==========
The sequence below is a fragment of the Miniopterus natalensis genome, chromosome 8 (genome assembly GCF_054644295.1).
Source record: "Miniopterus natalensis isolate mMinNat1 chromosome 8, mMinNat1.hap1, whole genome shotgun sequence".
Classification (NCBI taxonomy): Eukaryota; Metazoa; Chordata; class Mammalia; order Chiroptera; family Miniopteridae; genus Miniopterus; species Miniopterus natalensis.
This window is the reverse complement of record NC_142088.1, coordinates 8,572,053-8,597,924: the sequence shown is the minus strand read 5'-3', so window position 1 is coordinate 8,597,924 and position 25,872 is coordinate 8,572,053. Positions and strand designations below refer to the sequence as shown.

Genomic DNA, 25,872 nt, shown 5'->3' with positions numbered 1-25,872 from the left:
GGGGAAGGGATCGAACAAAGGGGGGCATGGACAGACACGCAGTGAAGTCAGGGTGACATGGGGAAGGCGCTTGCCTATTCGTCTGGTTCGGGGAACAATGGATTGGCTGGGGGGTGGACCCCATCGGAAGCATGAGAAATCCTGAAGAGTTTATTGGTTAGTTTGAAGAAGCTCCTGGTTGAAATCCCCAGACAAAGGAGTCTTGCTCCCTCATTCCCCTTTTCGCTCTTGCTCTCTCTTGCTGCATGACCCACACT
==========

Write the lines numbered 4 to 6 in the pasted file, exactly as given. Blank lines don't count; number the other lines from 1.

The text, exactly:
This window is the reverse complement of record NC_142088.1, coordinates 8,572,053-8,597,924: the sequence shown is the minus strand read 5'-3', so window position 1 is coordinate 8,597,924 and position 25,872 is coordinate 8,572,053. Positions and strand designations below refer to the sequence as shown.

Genomic DNA, 25,872 nt, shown 5'->3' with positions numbered 1-25,872 from the left:
GGGGAAGGGATCGAACAAAGGGGGGCATGGACAGACACGCAGTGAAGTCAGGGTGACATGGGGAAGGCGCTTGCCTATTCGTCTGGTTCGGGGAACAATGGATTGGCTGGGGGGTGGACCCCATCGGAAGCATGAGAAATCCTGAAGAGTTTATTGGTTAGTTTGAAGAAGCTCCTGGTTGAAATCCCCAGACAAAGGAGTCTTGCTCCCTCATTCCCCTTTTCGCTCTTGCTCTCTCTTGCTGCATGACCCACACT